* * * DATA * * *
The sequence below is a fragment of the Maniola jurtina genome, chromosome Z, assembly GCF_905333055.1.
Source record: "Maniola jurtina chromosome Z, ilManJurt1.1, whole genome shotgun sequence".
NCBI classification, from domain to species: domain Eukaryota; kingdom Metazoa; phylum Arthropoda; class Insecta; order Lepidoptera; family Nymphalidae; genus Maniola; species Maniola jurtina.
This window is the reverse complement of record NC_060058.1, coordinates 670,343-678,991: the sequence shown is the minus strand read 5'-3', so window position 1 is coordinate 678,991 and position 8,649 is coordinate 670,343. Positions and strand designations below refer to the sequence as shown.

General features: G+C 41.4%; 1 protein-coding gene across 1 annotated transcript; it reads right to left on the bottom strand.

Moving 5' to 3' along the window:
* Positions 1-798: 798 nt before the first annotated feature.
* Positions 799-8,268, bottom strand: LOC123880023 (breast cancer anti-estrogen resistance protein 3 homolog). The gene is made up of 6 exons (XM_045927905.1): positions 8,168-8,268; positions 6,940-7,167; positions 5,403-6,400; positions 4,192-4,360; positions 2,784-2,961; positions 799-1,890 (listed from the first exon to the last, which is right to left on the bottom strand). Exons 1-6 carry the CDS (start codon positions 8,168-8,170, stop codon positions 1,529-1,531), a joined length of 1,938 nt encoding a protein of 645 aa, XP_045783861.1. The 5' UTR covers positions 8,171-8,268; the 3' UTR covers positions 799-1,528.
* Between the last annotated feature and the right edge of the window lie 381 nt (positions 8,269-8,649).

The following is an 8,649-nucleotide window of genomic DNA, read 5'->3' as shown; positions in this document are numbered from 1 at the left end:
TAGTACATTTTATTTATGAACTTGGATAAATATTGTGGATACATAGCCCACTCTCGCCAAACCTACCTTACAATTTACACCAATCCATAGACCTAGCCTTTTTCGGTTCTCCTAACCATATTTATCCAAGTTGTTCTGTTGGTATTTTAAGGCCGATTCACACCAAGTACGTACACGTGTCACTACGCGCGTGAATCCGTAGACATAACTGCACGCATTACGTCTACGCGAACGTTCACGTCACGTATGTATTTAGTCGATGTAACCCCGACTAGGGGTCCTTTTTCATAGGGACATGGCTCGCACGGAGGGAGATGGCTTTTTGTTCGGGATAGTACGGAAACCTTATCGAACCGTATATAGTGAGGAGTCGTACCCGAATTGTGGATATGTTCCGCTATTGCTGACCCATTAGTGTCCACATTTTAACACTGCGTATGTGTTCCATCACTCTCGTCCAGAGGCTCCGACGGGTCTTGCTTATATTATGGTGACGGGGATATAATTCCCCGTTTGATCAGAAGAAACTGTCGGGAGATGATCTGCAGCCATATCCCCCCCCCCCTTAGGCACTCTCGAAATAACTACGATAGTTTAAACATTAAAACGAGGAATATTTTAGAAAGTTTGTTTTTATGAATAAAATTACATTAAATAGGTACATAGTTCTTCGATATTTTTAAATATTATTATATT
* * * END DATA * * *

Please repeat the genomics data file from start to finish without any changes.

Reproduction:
The sequence below is a fragment of the Maniola jurtina genome, chromosome Z, assembly GCF_905333055.1.
Source record: "Maniola jurtina chromosome Z, ilManJurt1.1, whole genome shotgun sequence".
NCBI classification, from domain to species: domain Eukaryota; kingdom Metazoa; phylum Arthropoda; class Insecta; order Lepidoptera; family Nymphalidae; genus Maniola; species Maniola jurtina.
This window is the reverse complement of record NC_060058.1, coordinates 670,343-678,991: the sequence shown is the minus strand read 5'-3', so window position 1 is coordinate 678,991 and position 8,649 is coordinate 670,343. Positions and strand designations below refer to the sequence as shown.

General features: G+C 41.4%; 1 protein-coding gene across 1 annotated transcript; it reads right to left on the bottom strand.

Moving 5' to 3' along the window:
* Positions 1-798: 798 nt before the first annotated feature.
* Positions 799-8,268, bottom strand: LOC123880023 (breast cancer anti-estrogen resistance protein 3 homolog). The gene is made up of 6 exons (XM_045927905.1): positions 8,168-8,268; positions 6,940-7,167; positions 5,403-6,400; positions 4,192-4,360; positions 2,784-2,961; positions 799-1,890 (listed from the first exon to the last, which is right to left on the bottom strand). Exons 1-6 carry the CDS (start codon positions 8,168-8,170, stop codon positions 1,529-1,531), a joined length of 1,938 nt encoding a protein of 645 aa, XP_045783861.1. The 5' UTR covers positions 8,171-8,268; the 3' UTR covers positions 799-1,528.
* Between the last annotated feature and the right edge of the window lie 381 nt (positions 8,269-8,649).

The following is an 8,649-nucleotide window of genomic DNA, read 5'->3' as shown; positions in this document are numbered from 1 at the left end:
TAGTACATTTTATTTATGAACTTGGATAAATATTGTGGATACATAGCCCACTCTCGCCAAACCTACCTTACAATTTACACCAATCCATAGACCTAGCCTTTTTCGGTTCTCCTAACCATATTTATCCAAGTTGTTCTGTTGGTATTTTAAGGCCGATTCACACCAAGTACGTACACGTGTCACTACGCGCGTGAATCCGTAGACATAACTGCACGCATTACGTCTACGCGAACGTTCACGTCACGTATGTATTTAGTCGATGTAACCCCGACTAGGGGTCCTTTTTCATAGGGACATGGCTCGCACGGAGGGAGATGGCTTTTTGTTCGGGATAGTACGGAAACCTTATCGAACCGTATATAGTGAGGAGTCGTACCCGAATTGTGGATATGTTCCGCTATTGCTGACCCATTAGTGTCCACATTTTAACACTGCGTATGTGTTCCATCACTCTCGTCCAGAGGCTCCGACGGGTCTTGCTTATATTATGGTGACGGGGATATAATTCCCCGTTTGATCAGAAGAAACTGTCGGGAGATGATCTGCAGCCATATCCCCCCCCCCCTTAGGCACTCTCGAAATAACTACGATAGTTTAAACATTAAAACGAGGAATATTTTAGAAAGTTTGTTTTTATGAATAAAATTACATTAAATAGGTACATAGTTCTTCGATATTTTTAAATATTATTATATT